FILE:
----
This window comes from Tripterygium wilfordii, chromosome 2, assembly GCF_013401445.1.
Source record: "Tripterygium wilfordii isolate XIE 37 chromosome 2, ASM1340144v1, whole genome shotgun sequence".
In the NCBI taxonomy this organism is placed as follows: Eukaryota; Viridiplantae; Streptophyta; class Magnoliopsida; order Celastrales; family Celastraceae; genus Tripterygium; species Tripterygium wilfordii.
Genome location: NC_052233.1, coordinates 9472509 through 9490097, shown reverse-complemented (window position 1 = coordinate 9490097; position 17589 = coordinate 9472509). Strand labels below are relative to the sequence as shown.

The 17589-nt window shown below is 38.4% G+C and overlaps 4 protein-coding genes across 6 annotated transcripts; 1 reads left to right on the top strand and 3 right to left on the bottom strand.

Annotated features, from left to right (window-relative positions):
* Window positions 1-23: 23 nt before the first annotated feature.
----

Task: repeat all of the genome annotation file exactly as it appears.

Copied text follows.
This window comes from Tripterygium wilfordii, chromosome 2, assembly GCF_013401445.1.
Source record: "Tripterygium wilfordii isolate XIE 37 chromosome 2, ASM1340144v1, whole genome shotgun sequence".
In the NCBI taxonomy this organism is placed as follows: Eukaryota; Viridiplantae; Streptophyta; class Magnoliopsida; order Celastrales; family Celastraceae; genus Tripterygium; species Tripterygium wilfordii.
Genome location: NC_052233.1, coordinates 9472509 through 9490097, shown reverse-complemented (window position 1 = coordinate 9490097; position 17589 = coordinate 9472509). Strand labels below are relative to the sequence as shown.

The 17589-nt window shown below is 38.4% G+C and overlaps 4 protein-coding genes across 6 annotated transcripts; 1 reads left to right on the top strand and 3 right to left on the bottom strand.

Annotated features, from left to right (window-relative positions):
* Window positions 1-23: 23 nt before the first annotated feature.